In our research, we saw the Anker brand consistently appear at the top of gear lists. In 2018 it had been Amazon’s bestselling portable charger for three straight years. Wirecutter calls Anker’s 10000 PD the “power bank with the fastest possible charge.” These accolades are great, but they’re not the main reason why we love this charger.

The magic behind Anker’s PowerCore Fusion 5000 is that it’s both a portable charger AND an AC plug. This means both that you never have to worry about charging your charger–you plug your Anker directly into the wall, attach your phone via a changing cable, and it’ll charge your phone first and then its internal battery pack. This means you have two pieces of gear in one. For minimalist travelers like us, that’s a big deal.

3. Osprey Farpoint 40L travel backpack in small/medium

Daniela is petite, and coming in at a narrow 5’2″ needed a pack that would fit her smaller frame. Unlike many travel backpacks, the Osprey Farpoint 40L comes in two sizes (small/medium and medium/large), ensuring a better fit for all body types. Since you’re carrying your pack around everywhere, a good fit is absolutely essential to a travel pack.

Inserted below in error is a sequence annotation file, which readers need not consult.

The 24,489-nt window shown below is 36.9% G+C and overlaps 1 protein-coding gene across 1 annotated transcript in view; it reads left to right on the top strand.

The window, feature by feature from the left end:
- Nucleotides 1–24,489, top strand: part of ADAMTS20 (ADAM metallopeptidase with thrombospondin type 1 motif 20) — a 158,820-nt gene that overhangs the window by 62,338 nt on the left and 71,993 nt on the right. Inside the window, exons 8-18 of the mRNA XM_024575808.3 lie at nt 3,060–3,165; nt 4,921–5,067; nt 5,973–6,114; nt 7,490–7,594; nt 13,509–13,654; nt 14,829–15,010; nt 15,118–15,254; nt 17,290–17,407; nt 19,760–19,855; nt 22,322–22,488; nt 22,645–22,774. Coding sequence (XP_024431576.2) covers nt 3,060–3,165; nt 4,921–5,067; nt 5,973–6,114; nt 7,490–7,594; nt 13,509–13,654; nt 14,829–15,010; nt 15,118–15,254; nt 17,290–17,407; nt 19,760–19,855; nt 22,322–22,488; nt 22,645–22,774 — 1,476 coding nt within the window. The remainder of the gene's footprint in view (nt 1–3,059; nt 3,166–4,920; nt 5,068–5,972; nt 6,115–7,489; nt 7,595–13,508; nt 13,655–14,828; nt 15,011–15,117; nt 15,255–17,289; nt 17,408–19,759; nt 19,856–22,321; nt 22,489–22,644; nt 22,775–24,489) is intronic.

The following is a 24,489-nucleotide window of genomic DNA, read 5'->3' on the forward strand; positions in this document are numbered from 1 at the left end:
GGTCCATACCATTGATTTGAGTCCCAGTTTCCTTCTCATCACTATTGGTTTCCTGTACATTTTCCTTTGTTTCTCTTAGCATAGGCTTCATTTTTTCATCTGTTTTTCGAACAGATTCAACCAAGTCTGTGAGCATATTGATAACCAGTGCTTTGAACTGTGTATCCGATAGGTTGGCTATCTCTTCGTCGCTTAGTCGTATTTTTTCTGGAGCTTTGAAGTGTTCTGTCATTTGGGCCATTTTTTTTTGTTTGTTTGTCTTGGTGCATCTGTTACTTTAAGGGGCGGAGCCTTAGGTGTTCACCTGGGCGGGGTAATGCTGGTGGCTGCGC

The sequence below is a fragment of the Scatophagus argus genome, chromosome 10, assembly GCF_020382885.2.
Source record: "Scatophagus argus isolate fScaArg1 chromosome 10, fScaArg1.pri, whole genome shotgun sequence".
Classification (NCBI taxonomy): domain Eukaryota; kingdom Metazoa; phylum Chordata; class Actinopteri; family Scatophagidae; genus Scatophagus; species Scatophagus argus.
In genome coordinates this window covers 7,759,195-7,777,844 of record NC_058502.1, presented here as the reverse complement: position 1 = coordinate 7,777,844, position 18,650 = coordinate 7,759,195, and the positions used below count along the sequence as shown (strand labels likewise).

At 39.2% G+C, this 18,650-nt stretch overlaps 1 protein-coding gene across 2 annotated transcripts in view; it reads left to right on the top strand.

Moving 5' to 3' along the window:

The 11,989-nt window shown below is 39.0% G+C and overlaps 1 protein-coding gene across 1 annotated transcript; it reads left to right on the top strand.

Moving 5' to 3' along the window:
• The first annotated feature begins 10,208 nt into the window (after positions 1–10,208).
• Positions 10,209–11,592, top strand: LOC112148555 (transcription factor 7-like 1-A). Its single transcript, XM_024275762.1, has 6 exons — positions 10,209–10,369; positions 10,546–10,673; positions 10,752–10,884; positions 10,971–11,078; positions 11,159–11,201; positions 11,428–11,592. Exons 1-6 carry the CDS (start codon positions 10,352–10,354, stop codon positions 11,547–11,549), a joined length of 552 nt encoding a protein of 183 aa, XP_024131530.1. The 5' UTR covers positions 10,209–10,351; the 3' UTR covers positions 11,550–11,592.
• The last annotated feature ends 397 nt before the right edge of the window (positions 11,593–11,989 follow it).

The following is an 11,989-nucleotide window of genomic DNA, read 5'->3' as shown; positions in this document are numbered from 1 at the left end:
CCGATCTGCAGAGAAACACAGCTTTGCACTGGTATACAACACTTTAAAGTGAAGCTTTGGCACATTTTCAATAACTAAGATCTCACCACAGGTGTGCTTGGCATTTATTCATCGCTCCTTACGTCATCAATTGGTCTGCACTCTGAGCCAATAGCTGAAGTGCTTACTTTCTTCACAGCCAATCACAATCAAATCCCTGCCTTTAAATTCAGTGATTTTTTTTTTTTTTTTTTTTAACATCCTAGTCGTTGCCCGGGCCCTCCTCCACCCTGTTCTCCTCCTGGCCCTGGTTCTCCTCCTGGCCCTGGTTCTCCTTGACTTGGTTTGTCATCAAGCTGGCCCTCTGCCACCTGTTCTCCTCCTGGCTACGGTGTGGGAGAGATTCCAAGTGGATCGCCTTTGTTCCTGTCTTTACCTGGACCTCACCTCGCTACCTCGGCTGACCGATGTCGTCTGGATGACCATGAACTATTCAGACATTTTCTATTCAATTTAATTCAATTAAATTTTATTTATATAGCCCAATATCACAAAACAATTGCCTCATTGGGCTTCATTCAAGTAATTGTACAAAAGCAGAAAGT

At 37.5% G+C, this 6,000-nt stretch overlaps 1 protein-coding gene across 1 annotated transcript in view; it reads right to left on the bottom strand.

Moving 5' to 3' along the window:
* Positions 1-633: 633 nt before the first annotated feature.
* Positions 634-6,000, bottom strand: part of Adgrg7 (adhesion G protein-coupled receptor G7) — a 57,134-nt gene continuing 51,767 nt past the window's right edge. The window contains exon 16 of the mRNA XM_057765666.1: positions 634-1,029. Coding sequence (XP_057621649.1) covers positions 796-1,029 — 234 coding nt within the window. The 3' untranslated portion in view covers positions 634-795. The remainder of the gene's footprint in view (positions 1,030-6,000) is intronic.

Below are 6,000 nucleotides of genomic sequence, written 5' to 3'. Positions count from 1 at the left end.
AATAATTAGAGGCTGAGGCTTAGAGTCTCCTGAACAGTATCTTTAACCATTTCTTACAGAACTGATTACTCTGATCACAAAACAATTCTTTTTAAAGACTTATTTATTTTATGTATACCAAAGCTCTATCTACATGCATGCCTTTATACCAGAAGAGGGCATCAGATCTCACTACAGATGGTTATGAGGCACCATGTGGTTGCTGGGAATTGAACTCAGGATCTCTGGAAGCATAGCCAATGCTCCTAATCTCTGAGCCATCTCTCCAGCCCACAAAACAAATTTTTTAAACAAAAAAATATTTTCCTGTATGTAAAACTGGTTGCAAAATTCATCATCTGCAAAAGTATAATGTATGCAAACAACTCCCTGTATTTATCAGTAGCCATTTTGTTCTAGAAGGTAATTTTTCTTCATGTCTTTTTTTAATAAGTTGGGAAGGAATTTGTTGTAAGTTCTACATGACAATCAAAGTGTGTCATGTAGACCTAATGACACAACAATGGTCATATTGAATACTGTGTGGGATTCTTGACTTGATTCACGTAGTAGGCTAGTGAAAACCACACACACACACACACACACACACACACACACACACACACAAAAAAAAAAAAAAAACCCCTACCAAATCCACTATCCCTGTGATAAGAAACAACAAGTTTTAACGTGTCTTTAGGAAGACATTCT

However, flexible sizes aren’t the only reason Daniela loves this bag. It’s been named Best Overall Travel Backpack for 2020 by US News & World Report for a reason. This bag is built for travel, with a front-loading main compartment, a laptop sleeve, interior compartments, and a bright green inner lining to make your stuff easy to find.

These bags are also pretty indestructible–after seven months of heavy travel (and two years of light travel before that) the seams are all intact, none of the stitching is fraying, it has no rips, and the zippers all work excellently. It’s not a cheap bag, but Osprey has a lifetime warranty, and the high quality of these bags means they’ll last for many years to come.